The case of Marine Capt. Scott Sciple, accused of DUI manslaughter in the death of Pedro Rivera, is a tragic example of how the Marine Corps ignores service-induced mental disabilities within its ranks. Sciple suffered severe physical and psychological wounds from his four combat tours in Iraq and Afghanistan since 2003, and while his physical problems were treated, his mental incapacitation went unaddressed. These conclusions come from the Marine Corps itself, in a report detailing how the Corps failed Sciple, and, by extension, contributed to the terrible accident that left a man dead in Tampa last year. The report makes some key recommendations that could help fellow Marines suffering in silence.
To the Marine Corps' credit, it has made public the scathing findings of the 860-page report ordered by Lt. Gen. Thomas Waldhauser, commander of Marine Corps Forces Central Command. The report denounces the practice of leaving it to afflicted Marines to be forthright about the extent of their psychological injuries even as the culture of the Marine Corps stigmatizes those who admit to suffering with mental issues.
Sciple's physical wounds earned him three Purple Hearts and the nickname "the Shrapnel Magnet." From June 2009 to April 2010 he was prescribed 114 medications, including the narcotic painkillers oxycodone and morphine. But Sciple's strange behavior went largely undiagnosed and untreated. He suffered from memory loss and blackouts, including lapses in how he ended up places. Even so, the Marine Corps imposed no limits on his duty status.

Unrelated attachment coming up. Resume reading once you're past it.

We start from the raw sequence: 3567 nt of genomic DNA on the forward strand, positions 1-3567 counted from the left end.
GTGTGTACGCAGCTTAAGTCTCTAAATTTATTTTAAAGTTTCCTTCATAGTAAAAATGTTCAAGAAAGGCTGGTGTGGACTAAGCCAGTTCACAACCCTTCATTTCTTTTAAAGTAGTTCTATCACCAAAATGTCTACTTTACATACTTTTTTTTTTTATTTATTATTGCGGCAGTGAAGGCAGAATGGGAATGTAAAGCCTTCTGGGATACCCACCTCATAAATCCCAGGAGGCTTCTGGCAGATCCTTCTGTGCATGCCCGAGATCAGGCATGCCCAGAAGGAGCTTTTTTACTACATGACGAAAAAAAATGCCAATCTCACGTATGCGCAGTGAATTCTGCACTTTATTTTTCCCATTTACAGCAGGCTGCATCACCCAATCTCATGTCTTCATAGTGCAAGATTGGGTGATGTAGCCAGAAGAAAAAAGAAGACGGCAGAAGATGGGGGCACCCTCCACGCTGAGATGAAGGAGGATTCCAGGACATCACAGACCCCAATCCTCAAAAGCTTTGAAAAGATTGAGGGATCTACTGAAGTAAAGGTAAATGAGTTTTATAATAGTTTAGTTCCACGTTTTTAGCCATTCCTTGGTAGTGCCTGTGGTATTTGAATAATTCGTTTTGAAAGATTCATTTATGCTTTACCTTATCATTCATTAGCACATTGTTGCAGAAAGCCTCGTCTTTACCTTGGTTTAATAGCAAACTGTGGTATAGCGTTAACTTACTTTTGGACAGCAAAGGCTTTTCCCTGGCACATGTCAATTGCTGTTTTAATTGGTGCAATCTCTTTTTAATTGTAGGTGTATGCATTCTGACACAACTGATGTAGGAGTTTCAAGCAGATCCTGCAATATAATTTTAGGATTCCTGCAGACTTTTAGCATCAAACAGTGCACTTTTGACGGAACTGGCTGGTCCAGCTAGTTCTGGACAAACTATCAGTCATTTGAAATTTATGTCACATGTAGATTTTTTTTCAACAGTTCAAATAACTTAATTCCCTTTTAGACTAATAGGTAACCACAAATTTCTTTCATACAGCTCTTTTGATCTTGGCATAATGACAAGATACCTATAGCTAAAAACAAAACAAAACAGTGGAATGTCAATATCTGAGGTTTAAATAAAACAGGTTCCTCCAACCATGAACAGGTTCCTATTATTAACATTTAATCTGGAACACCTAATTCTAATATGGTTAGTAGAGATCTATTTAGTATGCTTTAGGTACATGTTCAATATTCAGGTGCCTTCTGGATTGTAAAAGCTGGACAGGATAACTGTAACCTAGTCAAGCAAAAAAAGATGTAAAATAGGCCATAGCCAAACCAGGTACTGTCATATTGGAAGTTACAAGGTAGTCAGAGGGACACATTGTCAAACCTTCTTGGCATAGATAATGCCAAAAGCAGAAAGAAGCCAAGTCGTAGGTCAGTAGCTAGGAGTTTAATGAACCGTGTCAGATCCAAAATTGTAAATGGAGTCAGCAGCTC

The report concludes that Sciple was "incapable of making fully informed cognitive decisions" and was likely suffering from posttraumatic stress disorder and traumatic brain injury as well as the combined effects of his multiple medications, sometimes mixed with alcohol. "Had Capt. Sciple been referred and treated in a timely manner," the report said, "it would have broken the chain of events leading to his accident."
Whether that affects Sciple's guilt on charges of DUI manslaughter will be determined at trial. But Sciple's case and the focus it has brought to psychological combat-related injuries will help other Marines. Waldhauser has ordered screening and support for all "at risk" Marines under his command, particularly those exposed to past traumatic experiences who are about to be deployed.
The report also was forwarded to Marine Corps leadership and naval medical experts and administrators for review of current screening, diagnosis, monitoring and treatment of PTSD and other mental injuries. If the Marine Corps' higher-ups don't just stick the report in a drawer, some good can come from this tragedy.